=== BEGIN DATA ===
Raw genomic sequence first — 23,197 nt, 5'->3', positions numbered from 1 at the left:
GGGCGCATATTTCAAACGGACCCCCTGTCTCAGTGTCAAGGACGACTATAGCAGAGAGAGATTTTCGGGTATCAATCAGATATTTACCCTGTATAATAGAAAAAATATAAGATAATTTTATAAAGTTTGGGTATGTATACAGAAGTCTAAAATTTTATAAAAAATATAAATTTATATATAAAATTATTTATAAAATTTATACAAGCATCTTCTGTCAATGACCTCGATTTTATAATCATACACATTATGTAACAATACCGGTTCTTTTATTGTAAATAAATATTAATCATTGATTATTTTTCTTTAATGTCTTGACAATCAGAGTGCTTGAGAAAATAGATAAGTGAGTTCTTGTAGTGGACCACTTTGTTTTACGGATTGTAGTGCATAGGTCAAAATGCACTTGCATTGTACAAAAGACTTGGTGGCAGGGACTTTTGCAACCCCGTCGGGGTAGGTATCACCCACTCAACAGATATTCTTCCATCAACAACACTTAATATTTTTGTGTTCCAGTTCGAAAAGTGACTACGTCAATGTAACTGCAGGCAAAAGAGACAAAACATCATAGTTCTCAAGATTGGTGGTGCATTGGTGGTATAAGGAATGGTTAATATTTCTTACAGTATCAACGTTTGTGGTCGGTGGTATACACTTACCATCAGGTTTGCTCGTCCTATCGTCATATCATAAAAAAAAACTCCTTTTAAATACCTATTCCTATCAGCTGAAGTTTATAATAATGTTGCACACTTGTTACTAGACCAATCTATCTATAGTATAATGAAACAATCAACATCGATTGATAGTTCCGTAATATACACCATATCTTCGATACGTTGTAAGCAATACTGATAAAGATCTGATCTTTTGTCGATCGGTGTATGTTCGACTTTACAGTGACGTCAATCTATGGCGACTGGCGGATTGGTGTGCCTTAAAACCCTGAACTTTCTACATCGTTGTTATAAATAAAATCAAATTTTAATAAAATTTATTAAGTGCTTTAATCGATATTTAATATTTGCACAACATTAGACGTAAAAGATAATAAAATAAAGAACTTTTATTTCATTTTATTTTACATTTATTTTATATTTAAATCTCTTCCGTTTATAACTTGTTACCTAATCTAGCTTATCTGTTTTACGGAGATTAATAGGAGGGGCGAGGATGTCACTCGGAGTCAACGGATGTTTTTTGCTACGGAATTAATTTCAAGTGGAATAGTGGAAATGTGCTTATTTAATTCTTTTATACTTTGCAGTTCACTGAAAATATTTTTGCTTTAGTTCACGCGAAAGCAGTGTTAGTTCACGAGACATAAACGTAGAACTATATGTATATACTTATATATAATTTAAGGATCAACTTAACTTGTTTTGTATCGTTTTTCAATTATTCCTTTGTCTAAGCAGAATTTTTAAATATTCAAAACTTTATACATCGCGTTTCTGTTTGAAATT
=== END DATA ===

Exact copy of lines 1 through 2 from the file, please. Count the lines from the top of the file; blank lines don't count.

Raw genomic sequence first — 23,197 nt, 5'->3', positions numbered from 1 at the left:
GGGCGCATATTTCAAACGGACCCCCTGTCTCAGTGTCAAGGACGACTATAGCAGAGAGAGATTTTCGGGTATCAATCAGATATTTACCCTGTATAATAGAAAAAATATAAGATAATTTTATAAAGTTTGGGTATGTATACAGAAGTCTAAAATTTTATAAAAAATATAAATTTATATATAAAATTATTTATAAAATTTATACAAGCATCTTCTGTCAATGACCTCGATTTTATAATCATACACATTATGTAACAATACCGGTTCTTTTATTGTAAATAAATATTAATCATTGATTATTTTTCTTTAATGTCTTGACAATCAGAGTGCTTGAGAAAATAGATAAGTGAGTTCTTGTAGTGGACCACTTTGTTTTACGGATTGTAGTGCATAGGTCAAAATGCACTTGCATTGTACAAAAGACTTGGTGGCAGGGACTTTTGCAACCCCGTCGGGGTAGGTATCACCCACTCAACAGATATTCTTCCATCAACAACACTTAATATTTTTGTGTTCCAGTTCGAAAAGTGACTACGTCAATGTAACTGCAGGCAAAAGAGACAAAACATCATAGTTCTCAAGATTGGTGGTGCATTGGTGGTATAAGGAATGGTTAATATTTCTTACAGTATCAACGTTTGTGGTCGGTGGTATACACTTACCATCAGGTTTGCTCGTCCTATCGTCATATCATAAAAAAAAACTCCTTTTAAATACCTATTCCTATCAGCTGAAGTTTATAATAATGTTGCACACTTGTTACTAGACCAATCTATCTATAGTATAATGAAACAATCAACATCGATTGATAGTTCCGTAATATACACCATATCTTCGATACGTTGTAAGCAATACTGATAAAGATCTGATCTTTTGTCGATCGGTGTATGTTCGACTTTACAGTGACGTCAATCTATGGCGACTGGCGGATTGGTGTGCCTTAAAACCCTGAACTTTCTACATCGTTGTTATAAATAAAATCAAATTTTAATAAAATTTATTAAGTGCTTTAATCGATATTTAATATTTGCACAACATTAGACGTAAAAGATAATAAAATAAAGAACTTTTATTTCATTTTATTTTACATTTATTTTATATTTAAATCTCTTCCGTTTATAACTTGTTACCTAATCTAGCTTATCTGTTTTACGGAGATTAATAGGAGGGGCGAGGATGTCACTCGGAGTCAACGGATGTTTTTTGCTACGGAATTAATTTCAAGTGGAATAGTGGAAATGTGCTTATTTAATTCTTTTATACTTTGCAGTTCACTGAAAATATTTTTGCTTTAGTTCACGCGAAAGCAGTGTTAGTTCACGAGACATAAACGTAGAACTATATGTATATACTTATATATAATTTAAGGATCAACTTAACTTGTTTTGTATCGTTTTTCAATTATTCCTTTGTCTAAGCAGAATTTTTAAATATTCAAAACTTTATACATCGCGTTTCTGTTTGAAATT